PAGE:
Why ‘Cats’ Shouldn’t Win the Academy Award for Best Visual Effects

Two major films hit theaters today: Cats and Star Wars: Episode IX – The Rise of Skywalker. Both are huge studio movies that have garnered a lot of public opinions even before screenings began. And the former may even be up for an Academy Award in 2020. But here’s why, regardless of what you think of Cats, it shouldn’t win (or even be nominated for) this specific award.

‘Cats’ debuts in theaters Dec. 20, 2019

The world premiere of 'Cats'
The world premiere of ‘Cats’ | Taylor Hill/FilmMagic

One of the most talked-about films of the year, if not the decade, is Cats. The big-screen adaptation of the acclaimed Broadway musical was a long time coming, first announced at Universal back in 2013. But things didn’t really kick off until 2016 when Tom Hooper came on as director. Casting took place in 2018 and filming in 2018-2019.

The flick is a star-studded event to be sure. The mostly British cast features James Corden, Judi Dench, Idris Elba, and Ian McKellen. Americans Jason Derulo, Jennifer Hudson, and Taylor Swift are also part of the cast, as are a number of dancers, including Francesca Hayward, Steven McRae, and the duo Les Twins.

It has been harshly criticized

With such an incredible cast and the high stands of adapting a Tony-winning legendary production, there have been a lot of eyes on Cats from the very beginning. The trailer nearly broke the internet, and words like “bizarre” and “bonkers” were frequently used. And that didn’t change with the film’s release.

Critics who attended the Dec. 16 premiere and subsequent early screenings had much to say. Many of their reviews were very harsh, and most mocked everything from the visual effects to the performances. Let’s just say there are a lot of strong feelings here.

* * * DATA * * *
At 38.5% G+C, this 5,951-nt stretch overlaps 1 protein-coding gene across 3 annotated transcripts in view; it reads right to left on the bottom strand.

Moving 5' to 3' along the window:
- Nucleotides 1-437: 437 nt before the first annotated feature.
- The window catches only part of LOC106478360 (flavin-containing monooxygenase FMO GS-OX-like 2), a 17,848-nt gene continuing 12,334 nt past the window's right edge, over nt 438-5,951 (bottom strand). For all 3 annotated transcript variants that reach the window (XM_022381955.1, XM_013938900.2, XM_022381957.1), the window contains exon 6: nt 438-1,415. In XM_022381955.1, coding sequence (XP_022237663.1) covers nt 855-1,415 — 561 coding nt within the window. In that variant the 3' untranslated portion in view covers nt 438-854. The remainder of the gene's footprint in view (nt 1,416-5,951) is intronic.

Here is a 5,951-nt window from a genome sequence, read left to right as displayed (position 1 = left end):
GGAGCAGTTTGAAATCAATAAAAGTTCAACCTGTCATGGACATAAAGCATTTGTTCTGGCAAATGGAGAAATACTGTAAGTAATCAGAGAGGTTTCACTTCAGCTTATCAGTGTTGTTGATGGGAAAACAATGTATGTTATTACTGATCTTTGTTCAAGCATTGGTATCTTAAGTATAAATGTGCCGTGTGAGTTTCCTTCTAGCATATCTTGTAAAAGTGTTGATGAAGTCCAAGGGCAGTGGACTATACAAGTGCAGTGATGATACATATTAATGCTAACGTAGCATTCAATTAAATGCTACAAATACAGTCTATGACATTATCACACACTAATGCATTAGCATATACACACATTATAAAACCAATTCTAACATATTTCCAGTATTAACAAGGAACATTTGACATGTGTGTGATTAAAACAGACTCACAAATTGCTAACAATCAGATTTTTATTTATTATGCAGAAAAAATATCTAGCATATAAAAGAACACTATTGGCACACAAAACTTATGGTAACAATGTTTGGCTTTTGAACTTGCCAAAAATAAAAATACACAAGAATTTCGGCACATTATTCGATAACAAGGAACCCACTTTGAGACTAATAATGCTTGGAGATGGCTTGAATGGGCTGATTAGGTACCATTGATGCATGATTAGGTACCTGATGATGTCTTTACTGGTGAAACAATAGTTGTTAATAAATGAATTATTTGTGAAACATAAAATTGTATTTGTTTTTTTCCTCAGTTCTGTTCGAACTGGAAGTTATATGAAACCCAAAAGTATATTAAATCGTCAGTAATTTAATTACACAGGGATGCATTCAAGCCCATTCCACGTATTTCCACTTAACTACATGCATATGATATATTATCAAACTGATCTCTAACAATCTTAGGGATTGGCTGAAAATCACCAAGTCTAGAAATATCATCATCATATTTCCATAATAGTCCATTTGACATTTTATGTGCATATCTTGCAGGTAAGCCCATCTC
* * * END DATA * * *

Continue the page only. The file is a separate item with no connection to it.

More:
The Academy put ‘Cats’ on the shortlist for Best Visual Effects

The day of the premiere (at which it was revealed that the movie had been only just recently finished), the Academy of Motion Picture Arts and Sciences presented its shortlists in several categories. These are the handful of options from which the Academy will vote on before officially revealing the nominees for the 2020 Oscars.

None of the most popular categories, like the acting awards or “Best Picture,” are among those which the Academy shared with the public. However, one that was revealed is the list of the ten potential nominees for Best Visual Effects. And Cats is among them.

VFX Company MPC was involved

Beyond all of the complaints about the film (visual effects and beyond), there’s another factor here that’s arguably more important. One prominent visual effects company, MPC, recently shut down its Vancouver office, laying off the staff there after they were allegedly forced to work “with no days off weeks straight with plenty of 17+ [hour] shifts thrown in the mix” on major projects.

According to industry publication Cartoon Brew, one of the recent projects the Vancouver team worked on was Cats. “Sources tell Cartoon Brew that Cats was not slated for MPC Vancouver, but the studio stepped in to help Technicolor sister company Mill Film finish up the production.” Other notable 2019 projects include Pokémon Detective Pikachu and The Lion King, the latter of which is also on the Academy’s shortlist.

Why ‘Cats’ shouldn’t get the Oscar

If might be difficult for those outside the industry to understand why we take issue with this. Here’s the bottom line: You know how long it takes when you sit through the credits of a Marvel or similarly big-budget film? That’s because there are so many people who work behind-the-scenes on these movies. Numerous companies work on visual effects alone, and MPC is just one of them.

Therefore, if the Oscar goes to Cats for Best Visual Effects, the people who receive it are likely to be the film’s visual effects supervisor(s), who are the people who dole out these tasks to different companies. If they earn this award off the work of these laborers who were put through tireless hours and then subsequently fired, would that really be right? We can only hope the Academy will consider this when voting.